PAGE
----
Last Updated on February 12, 2013 by Steven Meurrens
[Note – with the recent confusion over whether the CEC cap has been reached I thought it would be useful to bring this old blog-post to the forefront.]
Many immigration programs, including the newly enacted Federal Skilled Trades Program, contain caps on the number of people who can apply. Citizenship and Immigration Canada (“CIC“) generally advises people that they should check the CIC website before submitting applications to make sure that the cap has not been exceeded. Unfortunately, CIC has also (successfully) argued in court that the information on their website is not reliable, and that the CIC website stating that the cap is unfilled does not create a legitimate expectation for applicants that the cap is in fact unfilled.
In Agama v. Canada (Citizenship and Immigration), an applicant was denied a permanent resident visa under the Skilled Workers Class (the “FSWC“). Under the FSWC, CIC considered a maximum of 500 applications in National Occupation Classification 0631 (“NOC 0631“) during the relevant year.
CIC posted the following information on its website regarding how many NOC 0631 applications it had received:
- September 28, 2011 – 209 applications
- October 10, 2011 – 229 applications
- November 3, 2011 – 330 applications
- November 8, 2011 – 335 applications
- December 1, 2011 – 458 applications
The applicant filed her application on November 14, 2011. Considering that the CIC website on December 1 reported that the cap stood at 458, she thought that she had made it.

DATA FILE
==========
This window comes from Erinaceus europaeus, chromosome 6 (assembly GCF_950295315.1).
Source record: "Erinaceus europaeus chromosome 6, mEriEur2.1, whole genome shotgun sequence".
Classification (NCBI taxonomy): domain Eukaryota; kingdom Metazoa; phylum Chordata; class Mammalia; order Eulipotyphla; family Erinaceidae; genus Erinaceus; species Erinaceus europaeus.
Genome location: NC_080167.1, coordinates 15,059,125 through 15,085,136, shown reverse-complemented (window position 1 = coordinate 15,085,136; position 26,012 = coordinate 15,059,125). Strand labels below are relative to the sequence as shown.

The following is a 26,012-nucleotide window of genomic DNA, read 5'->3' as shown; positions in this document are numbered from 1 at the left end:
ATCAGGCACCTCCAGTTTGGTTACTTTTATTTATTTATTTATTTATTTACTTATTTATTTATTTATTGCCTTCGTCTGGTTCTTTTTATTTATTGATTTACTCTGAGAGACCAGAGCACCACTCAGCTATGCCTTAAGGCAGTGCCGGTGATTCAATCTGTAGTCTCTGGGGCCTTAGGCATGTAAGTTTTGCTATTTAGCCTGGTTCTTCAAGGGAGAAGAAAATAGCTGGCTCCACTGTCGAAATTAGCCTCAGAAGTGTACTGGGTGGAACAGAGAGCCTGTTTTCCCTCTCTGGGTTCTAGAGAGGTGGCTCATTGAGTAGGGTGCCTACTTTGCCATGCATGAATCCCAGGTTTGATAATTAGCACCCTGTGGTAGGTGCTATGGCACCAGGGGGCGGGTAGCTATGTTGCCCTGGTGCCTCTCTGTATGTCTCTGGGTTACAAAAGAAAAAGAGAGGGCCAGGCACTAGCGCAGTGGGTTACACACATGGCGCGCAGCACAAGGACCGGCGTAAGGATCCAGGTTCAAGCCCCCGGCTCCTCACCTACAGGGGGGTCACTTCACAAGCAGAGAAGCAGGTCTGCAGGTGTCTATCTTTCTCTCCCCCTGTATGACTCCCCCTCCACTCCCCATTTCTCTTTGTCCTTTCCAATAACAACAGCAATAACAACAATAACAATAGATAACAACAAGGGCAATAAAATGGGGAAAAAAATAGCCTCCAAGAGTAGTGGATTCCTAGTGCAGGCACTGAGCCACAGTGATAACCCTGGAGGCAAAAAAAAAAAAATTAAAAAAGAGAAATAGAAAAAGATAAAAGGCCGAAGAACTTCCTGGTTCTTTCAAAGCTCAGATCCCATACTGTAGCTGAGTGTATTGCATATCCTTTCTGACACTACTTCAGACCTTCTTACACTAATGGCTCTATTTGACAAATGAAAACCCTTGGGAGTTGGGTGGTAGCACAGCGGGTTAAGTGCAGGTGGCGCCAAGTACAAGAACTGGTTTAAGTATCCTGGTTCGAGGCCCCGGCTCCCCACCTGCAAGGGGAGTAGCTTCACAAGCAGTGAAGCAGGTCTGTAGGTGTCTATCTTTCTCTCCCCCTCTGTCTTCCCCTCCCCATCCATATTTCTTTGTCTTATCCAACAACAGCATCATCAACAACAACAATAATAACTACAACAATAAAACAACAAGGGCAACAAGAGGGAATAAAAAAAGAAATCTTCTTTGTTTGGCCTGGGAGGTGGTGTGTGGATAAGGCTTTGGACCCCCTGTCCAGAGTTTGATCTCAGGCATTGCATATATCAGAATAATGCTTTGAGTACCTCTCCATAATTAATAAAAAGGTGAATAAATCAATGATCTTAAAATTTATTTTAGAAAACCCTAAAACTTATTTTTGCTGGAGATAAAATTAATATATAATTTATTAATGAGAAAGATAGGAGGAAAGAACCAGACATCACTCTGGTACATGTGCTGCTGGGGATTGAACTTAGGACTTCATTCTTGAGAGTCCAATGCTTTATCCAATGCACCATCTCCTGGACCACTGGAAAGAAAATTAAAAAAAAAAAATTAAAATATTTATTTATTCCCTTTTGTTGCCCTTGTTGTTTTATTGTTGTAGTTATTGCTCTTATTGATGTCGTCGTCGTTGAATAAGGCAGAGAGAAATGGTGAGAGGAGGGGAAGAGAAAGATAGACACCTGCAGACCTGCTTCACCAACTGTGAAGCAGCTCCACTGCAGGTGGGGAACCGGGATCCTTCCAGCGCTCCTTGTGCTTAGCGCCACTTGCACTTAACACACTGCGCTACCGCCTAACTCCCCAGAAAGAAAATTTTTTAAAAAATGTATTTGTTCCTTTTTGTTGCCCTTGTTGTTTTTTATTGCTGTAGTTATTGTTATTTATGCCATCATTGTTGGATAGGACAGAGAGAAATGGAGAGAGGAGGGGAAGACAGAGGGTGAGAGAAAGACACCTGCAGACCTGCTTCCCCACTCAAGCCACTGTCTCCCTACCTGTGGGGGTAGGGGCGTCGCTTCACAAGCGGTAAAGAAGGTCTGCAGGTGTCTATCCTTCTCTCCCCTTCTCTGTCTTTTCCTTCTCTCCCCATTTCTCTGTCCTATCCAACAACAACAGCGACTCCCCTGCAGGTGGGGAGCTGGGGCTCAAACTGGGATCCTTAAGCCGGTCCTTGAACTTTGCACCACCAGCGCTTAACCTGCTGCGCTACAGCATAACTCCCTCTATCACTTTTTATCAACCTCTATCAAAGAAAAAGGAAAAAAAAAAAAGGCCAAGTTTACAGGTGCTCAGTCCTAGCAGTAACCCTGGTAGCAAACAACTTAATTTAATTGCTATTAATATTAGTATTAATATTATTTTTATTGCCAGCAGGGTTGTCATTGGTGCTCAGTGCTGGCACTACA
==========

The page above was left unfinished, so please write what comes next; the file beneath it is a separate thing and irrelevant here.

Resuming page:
Unfortunately, on January 13, 2012, CIC informed her that her application was rejected because the cap of 500 applications for NOC 0631 had been reached. Indeed, CIC told her that the quota of 500 had been reached on September 19, 2011. This of course directly contradicted what was on the CIC website.
I am not going to get into the specific judicial reasoning by which the Federal Court agreed with CIC’s arguments that the CIC website is a guide only, and that the applicant should have known this. The point of this post is simply to warn applicants that they should not rely on the cap figures posted on the CIC website. I would also recommend that practitioners specifically warn their clients of this possibility prior to applying, and to even include it as a clause in their retainer agreements.